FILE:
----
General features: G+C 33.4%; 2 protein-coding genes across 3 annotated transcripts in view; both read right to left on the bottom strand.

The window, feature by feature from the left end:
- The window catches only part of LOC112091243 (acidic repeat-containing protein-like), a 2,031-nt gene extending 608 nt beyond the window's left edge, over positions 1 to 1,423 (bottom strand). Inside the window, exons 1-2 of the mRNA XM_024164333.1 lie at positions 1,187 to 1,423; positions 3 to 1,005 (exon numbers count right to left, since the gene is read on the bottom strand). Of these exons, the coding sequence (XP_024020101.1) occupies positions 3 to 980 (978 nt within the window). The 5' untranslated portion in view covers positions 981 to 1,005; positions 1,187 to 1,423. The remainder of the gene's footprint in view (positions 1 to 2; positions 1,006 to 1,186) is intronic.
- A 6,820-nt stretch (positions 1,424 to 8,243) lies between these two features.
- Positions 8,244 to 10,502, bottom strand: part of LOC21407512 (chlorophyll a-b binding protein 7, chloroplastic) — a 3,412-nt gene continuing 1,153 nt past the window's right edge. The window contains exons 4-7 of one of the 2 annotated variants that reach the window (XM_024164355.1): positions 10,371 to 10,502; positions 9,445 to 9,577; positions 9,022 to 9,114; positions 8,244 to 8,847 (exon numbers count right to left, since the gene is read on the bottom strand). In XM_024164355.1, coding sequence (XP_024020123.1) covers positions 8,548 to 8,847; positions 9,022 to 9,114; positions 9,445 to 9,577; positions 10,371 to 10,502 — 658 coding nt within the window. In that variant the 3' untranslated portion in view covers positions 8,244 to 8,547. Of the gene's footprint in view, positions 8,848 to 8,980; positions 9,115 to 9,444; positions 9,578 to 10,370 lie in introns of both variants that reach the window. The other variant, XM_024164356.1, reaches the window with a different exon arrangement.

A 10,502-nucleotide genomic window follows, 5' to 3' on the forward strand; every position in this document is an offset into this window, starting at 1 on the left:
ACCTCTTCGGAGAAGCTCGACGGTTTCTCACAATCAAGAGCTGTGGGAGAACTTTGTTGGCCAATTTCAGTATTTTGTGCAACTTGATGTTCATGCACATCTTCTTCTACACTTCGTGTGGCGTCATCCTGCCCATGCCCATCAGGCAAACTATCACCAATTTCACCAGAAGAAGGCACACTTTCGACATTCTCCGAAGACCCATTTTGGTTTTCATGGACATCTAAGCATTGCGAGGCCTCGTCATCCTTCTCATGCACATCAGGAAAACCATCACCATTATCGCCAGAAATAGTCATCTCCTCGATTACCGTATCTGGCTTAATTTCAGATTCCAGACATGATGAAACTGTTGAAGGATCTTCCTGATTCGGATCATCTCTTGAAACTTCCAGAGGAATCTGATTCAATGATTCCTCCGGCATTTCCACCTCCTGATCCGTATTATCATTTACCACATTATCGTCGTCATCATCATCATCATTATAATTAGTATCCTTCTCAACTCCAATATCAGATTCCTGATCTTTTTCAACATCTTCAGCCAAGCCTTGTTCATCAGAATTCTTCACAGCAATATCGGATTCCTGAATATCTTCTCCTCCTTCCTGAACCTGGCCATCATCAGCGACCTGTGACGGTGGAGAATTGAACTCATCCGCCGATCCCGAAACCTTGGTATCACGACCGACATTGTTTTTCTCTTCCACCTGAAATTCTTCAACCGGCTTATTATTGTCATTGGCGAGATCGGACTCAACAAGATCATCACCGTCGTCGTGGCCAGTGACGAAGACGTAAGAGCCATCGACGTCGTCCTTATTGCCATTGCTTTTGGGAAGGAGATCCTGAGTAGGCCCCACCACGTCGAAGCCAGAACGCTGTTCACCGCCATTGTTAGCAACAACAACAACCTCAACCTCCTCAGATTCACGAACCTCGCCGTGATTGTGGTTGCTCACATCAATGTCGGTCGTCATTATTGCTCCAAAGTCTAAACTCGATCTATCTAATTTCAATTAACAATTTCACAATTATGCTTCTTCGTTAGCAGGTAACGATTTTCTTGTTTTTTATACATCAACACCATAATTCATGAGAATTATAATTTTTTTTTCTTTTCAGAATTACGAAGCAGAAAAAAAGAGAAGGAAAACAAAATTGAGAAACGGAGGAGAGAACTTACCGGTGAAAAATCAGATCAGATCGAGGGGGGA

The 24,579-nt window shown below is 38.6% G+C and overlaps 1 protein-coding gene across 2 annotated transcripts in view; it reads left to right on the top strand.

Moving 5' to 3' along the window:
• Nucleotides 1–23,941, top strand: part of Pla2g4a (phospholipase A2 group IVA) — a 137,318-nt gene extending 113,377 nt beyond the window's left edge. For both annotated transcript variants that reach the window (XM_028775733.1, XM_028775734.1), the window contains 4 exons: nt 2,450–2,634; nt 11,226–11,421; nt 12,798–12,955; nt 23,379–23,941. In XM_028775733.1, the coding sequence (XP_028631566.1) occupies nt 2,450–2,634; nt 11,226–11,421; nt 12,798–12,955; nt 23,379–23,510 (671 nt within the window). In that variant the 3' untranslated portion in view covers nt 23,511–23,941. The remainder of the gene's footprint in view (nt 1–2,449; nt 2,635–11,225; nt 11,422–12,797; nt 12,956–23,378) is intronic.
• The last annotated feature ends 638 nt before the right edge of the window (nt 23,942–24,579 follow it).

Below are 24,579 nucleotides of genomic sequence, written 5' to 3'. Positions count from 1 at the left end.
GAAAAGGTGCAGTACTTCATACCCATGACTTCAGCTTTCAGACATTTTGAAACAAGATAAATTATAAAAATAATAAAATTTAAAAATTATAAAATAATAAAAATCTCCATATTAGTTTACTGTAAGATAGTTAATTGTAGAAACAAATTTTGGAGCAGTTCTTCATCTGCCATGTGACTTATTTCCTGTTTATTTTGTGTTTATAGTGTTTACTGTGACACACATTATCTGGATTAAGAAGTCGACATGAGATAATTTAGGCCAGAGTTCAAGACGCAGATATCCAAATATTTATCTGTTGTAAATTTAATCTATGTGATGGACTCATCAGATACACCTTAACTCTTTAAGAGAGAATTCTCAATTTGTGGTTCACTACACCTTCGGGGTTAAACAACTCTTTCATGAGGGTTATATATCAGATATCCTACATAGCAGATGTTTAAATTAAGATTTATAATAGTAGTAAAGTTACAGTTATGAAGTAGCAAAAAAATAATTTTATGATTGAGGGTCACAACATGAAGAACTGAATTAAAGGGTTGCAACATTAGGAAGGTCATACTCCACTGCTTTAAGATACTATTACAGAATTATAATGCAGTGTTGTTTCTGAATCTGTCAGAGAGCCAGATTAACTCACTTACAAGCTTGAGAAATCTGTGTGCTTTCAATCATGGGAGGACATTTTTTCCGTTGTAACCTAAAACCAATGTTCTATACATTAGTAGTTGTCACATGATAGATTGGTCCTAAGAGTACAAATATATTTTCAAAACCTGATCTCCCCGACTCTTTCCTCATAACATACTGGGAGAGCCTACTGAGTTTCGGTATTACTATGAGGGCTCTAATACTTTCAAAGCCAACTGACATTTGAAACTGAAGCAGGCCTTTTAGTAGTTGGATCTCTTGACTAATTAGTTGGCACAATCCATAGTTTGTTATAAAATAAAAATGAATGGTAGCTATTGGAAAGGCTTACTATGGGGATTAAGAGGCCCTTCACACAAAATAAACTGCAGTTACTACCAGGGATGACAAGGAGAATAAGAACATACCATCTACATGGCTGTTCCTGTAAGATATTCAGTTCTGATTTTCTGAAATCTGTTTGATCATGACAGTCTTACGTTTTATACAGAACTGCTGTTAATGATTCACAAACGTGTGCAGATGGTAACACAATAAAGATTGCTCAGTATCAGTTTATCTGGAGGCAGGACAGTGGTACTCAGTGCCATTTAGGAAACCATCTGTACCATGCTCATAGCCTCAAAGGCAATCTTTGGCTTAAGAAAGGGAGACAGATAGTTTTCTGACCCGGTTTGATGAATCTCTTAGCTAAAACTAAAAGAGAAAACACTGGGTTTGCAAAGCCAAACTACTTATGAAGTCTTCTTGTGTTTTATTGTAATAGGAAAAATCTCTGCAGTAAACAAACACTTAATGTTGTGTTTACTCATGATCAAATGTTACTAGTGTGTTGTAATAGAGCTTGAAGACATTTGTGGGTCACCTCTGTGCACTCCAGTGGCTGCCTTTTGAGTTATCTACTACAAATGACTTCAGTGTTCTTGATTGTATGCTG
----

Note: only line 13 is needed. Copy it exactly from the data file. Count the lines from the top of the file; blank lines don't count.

GAAAAGGTGCAGTACTTCATACCCATGACTTCAGCTTTCAGACATTTTGAAACAAGATAAATTATAAAAATAATAAAATTTAAAAATTATAAAATAATAAAAATCTCCATATTAGTTTACTGTAAGATAGTTAATTGTAGAAACAAATTTTGGAGCAGTTCTTCATCTGCCATGTGACTTATTTCCTGTTTATTTTGTGTTTATAGTGTTTACTGTGACACACATTATCTGGATTAAGAAGTCGACATGAGATAATTTAGGCCAGAGTTCAAGACGCAGATATCCAAATATTTATCTGTTGTAAATTTAATCTATGTGATGGACTCATCAGATACACCTTAACTCTTTAAGAGAGAATTCTCAATTTGTGGTTCACTACACCTTCGGGGTTAAACAACTCTTTCATGAGGGTTATATATCAGATATCCTACATAGCAGATGTTTAAATTAAGATTTATAATAGTAGTAAAGTTACAGTTATGAAGTAGCAAAAAAATAATTTTATGATTGAGGGTCACAACATGAAGAACTGAATTAAAGGGTTGCAACATTAGGAAGGTCATACTCCACTGCTTTAAGATACTATTACAGAATTATAATGCAGTGTTGTTTCTGAATCTGTCAGAGAGCCAGATTAACTCACTTACAAGCTTGAGAAATCTGTGTGCTTTCAATCATGGGAGGACATTTTTTCCGTTGTAACCTAAAACCAATGTTCTATACATTAGTAGTTGTCACATGATAGATTGGTCCTAAGAGTACAAATATATTTTCAAAACCTGATCTCCCCGACTCTTTCCTCATAACATACTGGGAGAGCCTACTGAGTTTCGGTATTACTATGAGGGCTCTAATACTTTCAAAGCCAACTGACATTTGAAACTGAAGCAGGCCTTTTAGTAGTTGGATCTCTTGACTAATTAGTTGGCACAATCCATAGTTTGTTATAAAATAAAAATGAATGGTAGCTATTGGAAAGGCTTACTATGGGGATTAAGAGGCCCTTCACACAAAATAAACTGCAGTTACTACCAGGGATGACAAGGAGAATAAGAACATACCATCTACATGGCTGTTCCTGTAAGATATTCAGTTCTGATTTTCTGAAATCTGTTTGATCATGACAGTCTTACGTTTTATACAGAACTGCTGTTAATGATTCACAAACGTGTGCAGATGGTAACACAATAAAGATTGCTCAGTATCAGTTTATCTGGAGGCAGGACAGTGGTACTCAGTGCCATTTAGGAAACCATCTGTACCATGCTCATAGCCTCAAAGGCAATCTTTGGCTTAAGAAAGGGAGACAGATAGTTTTCTGACCCGGTTTGATGAATCTCTTAGCTAAAACTAAAAGAGAAAACACTGGGTTTGCAAAGCCAAACTACTTATGAAGTCTTCTTGTGTTTTATTGTAATAGGAAAAATCTCTGCAGTAAACAAACACTTAATGTTGTGTTTACTCATGATCAAATGTTACTAGTGTGTTGTAATAGAGCTTGAAGACATTTGTGGGTCACCTCTGTGCACTCCAGTGGCTGCCTTTTGAGTTATCTACTACAAATGACTTCAGTGTTCTTGATTGTATGCTG